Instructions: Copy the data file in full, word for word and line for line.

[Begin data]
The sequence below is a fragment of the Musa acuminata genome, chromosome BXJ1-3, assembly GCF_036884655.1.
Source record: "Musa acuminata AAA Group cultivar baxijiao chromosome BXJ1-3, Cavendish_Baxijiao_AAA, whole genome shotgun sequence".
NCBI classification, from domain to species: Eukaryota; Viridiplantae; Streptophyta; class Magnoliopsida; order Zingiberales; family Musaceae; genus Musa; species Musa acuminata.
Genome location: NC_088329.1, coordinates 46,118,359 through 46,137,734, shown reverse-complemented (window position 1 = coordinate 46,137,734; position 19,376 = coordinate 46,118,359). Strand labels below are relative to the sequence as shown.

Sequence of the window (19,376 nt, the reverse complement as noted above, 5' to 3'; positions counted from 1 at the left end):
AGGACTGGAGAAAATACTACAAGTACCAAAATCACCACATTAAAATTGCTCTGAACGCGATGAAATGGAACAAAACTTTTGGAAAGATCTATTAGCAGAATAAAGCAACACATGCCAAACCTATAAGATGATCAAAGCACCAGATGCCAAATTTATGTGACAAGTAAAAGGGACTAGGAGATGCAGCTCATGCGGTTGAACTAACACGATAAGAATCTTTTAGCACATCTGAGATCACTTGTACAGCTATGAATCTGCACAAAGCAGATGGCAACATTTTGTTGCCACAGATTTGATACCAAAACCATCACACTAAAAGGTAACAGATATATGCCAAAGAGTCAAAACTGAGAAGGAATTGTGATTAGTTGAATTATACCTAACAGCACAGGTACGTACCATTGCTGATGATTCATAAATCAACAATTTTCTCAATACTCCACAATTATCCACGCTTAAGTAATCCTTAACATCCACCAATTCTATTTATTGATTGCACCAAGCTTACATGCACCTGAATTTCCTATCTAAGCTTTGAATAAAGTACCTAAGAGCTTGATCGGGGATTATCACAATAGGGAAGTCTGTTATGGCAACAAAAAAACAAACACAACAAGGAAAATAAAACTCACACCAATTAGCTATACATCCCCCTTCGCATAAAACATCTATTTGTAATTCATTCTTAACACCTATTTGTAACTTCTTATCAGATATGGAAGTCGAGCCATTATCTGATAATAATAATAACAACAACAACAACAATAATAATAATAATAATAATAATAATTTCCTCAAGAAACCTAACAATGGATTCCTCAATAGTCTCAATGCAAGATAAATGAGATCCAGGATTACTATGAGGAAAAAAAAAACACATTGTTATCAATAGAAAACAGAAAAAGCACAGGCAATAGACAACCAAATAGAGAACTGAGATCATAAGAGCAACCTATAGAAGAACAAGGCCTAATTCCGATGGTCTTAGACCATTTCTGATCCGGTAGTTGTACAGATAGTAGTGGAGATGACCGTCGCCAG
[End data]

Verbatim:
The sequence below is a fragment of the Musa acuminata genome, chromosome BXJ1-3, assembly GCF_036884655.1.
Source record: "Musa acuminata AAA Group cultivar baxijiao chromosome BXJ1-3, Cavendish_Baxijiao_AAA, whole genome shotgun sequence".
NCBI classification, from domain to species: Eukaryota; Viridiplantae; Streptophyta; class Magnoliopsida; order Zingiberales; family Musaceae; genus Musa; species Musa acuminata.
Genome location: NC_088329.1, coordinates 46,118,359 through 46,137,734, shown reverse-complemented (window position 1 = coordinate 46,137,734; position 19,376 = coordinate 46,118,359). Strand labels below are relative to the sequence as shown.

Sequence of the window (19,376 nt, the reverse complement as noted above, 5' to 3'; positions counted from 1 at the left end):
AGGACTGGAGAAAATACTACAAGTACCAAAATCACCACATTAAAATTGCTCTGAACGCGATGAAATGGAACAAAACTTTTGGAAAGATCTATTAGCAGAATAAAGCAACACATGCCAAACCTATAAGATGATCAAAGCACCAGATGCCAAATTTATGTGACAAGTAAAAGGGACTAGGAGATGCAGCTCATGCGGTTGAACTAACACGATAAGAATCTTTTAGCACATCTGAGATCACTTGTACAGCTATGAATCTGCACAAAGCAGATGGCAACATTTTGTTGCCACAGATTTGATACCAAAACCATCACACTAAAAGGTAACAGATATATGCCAAAGAGTCAAAACTGAGAAGGAATTGTGATTAGTTGAATTATACCTAACAGCACAGGTACGTACCATTGCTGATGATTCATAAATCAACAATTTTCTCAATACTCCACAATTATCCACGCTTAAGTAATCCTTAACATCCACCAATTCTATTTATTGATTGCACCAAGCTTACATGCACCTGAATTTCCTATCTAAGCTTTGAATAAAGTACCTAAGAGCTTGATCGGGGATTATCACAATAGGGAAGTCTGTTATGGCAACAAAAAAACAAACACAACAAGGAAAATAAAACTCACACCAATTAGCTATACATCCCCCTTCGCATAAAACATCTATTTGTAATTCATTCTTAACACCTATTTGTAACTTCTTATCAGATATGGAAGTCGAGCCATTATCTGATAATAATAATAACAACAACAACAACAATAATAATAATAATAATAATAATAATTTCCTCAAGAAACCTAACAATGGATTCCTCAATAGTCTCAATGCAAGATAAATGAGATCCAGGATTACTATGAGGAAAAAAAAAACACATTGTTATCAATAGAAAACAGAAAAAGCACAGGCAATAGACAACCAAATAGAGAACTGAGATCATAAGAGCAACCTATAGAAGAACAAGGCCTAATTCCGATGGTCTTAGACCATTTCTGATCCGGTAGTTGTACAGATAGTAGTGGAGATGACCGTCGCCAG